How To Close Your Presentation Confidently

To close your presentation confidently is not as hard as one would think, remember in my last post we talked about dealing with objections, so if you have dealt effectively with these your close should not be that hard, we really do not want a hard sell situation, in fact if we have prepared the way with our own story, the prospect will be ready to close themselves.

A few things we can say to motivate them to make their decision as we finish our presentation: “And that’s it”. This phrase leaves the next bit up to them, if you felt that they needed a bit more prompting you could finish with “and the rest is up to you” this will put the ball into their court and move them towards a decision, another good phrase to finish on would be “Well, what do you think?”, or for a slightly harder finish, we could put all three phrases together as in, “And that’s it, the rest is up to you, what do you think”. By now your prospect has all the information needed, another test close we could try would be,” In your opinion would this (solve your cash flow situation)(allow you to spend more time at home with your family)etc. Sounds to me like you are ready to join.

Another great question to ask is, “If you were to join now, what would be the best benefit to you?” remember even at this stage you may get objections, always try to turn objections into a question, never be defensive, we could say something like, “I am sure you have a reason for saying that, what is it?” If we get objections about the cost of joining, we could turn the situation around by saying “let me ask you a question, Isn’t it possible for you to get more benefit from this business than your initial investment?”

Your prospect may have been in network marketing before and will come up with, “tried this type of business before, it doesn’t work”, our reply can be along the lines of – “It looks to me that in the past you experienced that it didn’t work for you because you didn’t have your why in place, or financially you were in your comfort zone, would that be right?” We need to dig for their need their why, there must be one otherwise they would not be here, address that need for them.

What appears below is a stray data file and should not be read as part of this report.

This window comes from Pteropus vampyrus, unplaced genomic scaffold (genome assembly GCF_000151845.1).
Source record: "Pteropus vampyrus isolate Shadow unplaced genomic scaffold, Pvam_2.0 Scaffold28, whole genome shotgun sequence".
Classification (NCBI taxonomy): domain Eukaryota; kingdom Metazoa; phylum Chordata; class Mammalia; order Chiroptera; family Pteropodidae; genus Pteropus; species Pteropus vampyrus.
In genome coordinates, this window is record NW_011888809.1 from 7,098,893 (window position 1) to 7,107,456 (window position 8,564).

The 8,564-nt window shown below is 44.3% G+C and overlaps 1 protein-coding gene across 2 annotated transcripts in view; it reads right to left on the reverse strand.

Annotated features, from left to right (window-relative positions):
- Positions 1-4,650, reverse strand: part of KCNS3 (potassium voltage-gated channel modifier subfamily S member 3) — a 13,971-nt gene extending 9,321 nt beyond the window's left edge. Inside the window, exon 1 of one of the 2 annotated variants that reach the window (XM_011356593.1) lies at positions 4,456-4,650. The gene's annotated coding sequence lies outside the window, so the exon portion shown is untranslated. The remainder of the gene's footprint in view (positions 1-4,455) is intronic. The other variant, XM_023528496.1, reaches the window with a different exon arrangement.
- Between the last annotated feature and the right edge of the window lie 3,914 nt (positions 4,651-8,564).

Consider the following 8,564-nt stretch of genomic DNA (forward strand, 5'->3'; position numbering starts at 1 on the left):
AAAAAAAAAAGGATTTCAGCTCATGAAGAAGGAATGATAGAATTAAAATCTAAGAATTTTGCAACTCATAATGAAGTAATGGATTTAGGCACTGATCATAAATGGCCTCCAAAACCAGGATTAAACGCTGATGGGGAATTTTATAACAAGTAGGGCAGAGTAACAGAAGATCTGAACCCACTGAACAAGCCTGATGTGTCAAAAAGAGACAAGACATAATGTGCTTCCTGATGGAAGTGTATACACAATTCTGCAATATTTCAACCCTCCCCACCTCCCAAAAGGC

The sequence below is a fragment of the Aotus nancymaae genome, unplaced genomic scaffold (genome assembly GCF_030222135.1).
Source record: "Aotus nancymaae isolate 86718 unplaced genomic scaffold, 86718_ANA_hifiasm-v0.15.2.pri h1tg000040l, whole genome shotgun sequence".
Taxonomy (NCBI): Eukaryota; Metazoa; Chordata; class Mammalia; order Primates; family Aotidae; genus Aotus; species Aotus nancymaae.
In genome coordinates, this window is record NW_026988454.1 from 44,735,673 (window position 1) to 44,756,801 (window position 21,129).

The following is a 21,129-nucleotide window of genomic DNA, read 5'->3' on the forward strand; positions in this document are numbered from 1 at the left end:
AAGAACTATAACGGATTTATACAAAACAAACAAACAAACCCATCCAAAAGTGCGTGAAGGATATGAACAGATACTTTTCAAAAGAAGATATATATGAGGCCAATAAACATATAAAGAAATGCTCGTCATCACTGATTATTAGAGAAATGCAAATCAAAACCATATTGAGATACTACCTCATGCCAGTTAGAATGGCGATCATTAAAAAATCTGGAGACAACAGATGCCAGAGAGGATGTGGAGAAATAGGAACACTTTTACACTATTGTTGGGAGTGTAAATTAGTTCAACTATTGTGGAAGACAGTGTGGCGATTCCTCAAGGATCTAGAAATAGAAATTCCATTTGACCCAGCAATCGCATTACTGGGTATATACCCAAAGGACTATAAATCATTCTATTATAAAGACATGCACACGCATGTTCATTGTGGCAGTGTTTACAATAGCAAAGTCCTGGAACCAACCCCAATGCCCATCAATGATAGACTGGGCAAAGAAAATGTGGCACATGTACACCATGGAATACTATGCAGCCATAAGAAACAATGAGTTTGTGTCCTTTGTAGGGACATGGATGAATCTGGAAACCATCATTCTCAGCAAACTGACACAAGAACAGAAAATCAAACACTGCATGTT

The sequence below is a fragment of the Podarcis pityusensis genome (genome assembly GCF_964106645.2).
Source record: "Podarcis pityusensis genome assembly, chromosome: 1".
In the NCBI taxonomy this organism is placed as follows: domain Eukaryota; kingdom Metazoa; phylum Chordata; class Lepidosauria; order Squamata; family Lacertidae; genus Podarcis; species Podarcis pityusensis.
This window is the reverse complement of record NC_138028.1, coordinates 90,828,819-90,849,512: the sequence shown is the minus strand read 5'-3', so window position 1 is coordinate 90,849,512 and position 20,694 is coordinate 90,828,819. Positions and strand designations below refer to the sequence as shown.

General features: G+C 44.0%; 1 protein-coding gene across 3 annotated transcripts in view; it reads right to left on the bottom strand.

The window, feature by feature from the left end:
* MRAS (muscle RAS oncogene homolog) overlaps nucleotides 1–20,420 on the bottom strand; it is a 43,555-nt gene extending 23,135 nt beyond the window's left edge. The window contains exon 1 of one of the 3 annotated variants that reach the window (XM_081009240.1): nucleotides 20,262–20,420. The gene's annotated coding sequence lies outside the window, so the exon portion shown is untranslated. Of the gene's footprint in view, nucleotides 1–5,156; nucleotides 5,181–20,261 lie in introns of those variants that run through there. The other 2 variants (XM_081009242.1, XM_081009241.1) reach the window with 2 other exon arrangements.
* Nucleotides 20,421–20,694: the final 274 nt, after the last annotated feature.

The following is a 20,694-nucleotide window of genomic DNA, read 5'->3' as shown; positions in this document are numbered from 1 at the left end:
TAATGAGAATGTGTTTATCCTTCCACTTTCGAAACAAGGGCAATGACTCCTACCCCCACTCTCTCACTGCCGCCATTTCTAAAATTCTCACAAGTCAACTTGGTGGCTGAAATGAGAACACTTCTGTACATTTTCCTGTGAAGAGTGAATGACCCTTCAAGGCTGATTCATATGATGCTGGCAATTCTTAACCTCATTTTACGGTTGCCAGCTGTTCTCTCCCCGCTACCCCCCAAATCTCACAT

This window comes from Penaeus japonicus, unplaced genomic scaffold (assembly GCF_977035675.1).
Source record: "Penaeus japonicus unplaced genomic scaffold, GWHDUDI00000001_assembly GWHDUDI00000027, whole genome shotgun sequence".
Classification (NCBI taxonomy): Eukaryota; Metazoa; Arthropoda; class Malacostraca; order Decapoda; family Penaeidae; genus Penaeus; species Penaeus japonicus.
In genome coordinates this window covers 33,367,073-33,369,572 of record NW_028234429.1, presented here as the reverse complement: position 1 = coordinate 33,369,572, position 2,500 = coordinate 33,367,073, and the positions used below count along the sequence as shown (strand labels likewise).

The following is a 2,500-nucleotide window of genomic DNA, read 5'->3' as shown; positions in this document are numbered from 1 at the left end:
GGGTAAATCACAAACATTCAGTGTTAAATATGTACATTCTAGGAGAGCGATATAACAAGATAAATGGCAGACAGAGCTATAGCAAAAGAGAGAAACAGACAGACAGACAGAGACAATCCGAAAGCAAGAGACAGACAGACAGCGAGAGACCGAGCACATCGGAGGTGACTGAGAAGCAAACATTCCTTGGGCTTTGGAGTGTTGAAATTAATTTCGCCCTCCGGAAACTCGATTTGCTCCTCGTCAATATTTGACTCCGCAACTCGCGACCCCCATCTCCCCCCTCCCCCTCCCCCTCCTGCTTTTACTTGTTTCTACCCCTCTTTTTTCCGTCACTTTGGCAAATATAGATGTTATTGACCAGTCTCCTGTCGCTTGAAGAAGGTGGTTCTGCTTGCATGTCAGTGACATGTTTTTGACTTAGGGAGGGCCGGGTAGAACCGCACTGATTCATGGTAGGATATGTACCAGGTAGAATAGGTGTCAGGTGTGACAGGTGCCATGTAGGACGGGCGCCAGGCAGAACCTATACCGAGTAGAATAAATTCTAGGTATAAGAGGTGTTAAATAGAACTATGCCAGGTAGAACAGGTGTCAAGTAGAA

PowerPoint Notes – A Simple Tool to Improve Your Presentations

You probably already know that one of the cardinal rules of PowerPoint presentations is not to read from the slides as you make a presentation. If you do, your audience is soon lulled into turning their attention away from you and exclusively to the screen. Worse yet, they may be thinking, “Why didn’t she just give me a copy of the slides so I can leave?”

A great alternative to engage the audience but still have control of the material is to use the Notes tool in the software. Just in case you haven’t come across it, access it by going into the View menu and selecting “Note Page.” You then have a full-size page with the slide on top and room for–as you might have guessed by now–your own speaker notes that correspond to the slide on the bottom. You can resize the slide and notes sections, depending on the length of your notes.

Thus, you can have a minimal number of words on the slide, or perhaps just a table or other graphic, which you can explain or use as a jumping-off point, all the while with the security of having the notes in front of you. Your audience will only see the slides, not your notes. Present graphics or minimal information on the slides, then add value through your comments.

What’s more, you can make a template in the Notes section to organize your presentation and make the notes easy to scan. Here is one effective technique:

1. Write the main point of the slide first. What do you want to make sure you get across?

2. Add supporting information, perhaps a few examples or anecdotes that you will or will not draw upon, depending on the particular audience. Write a detailed script or talking points, whichever is more comfortable for you and the needs of the speaking engagement.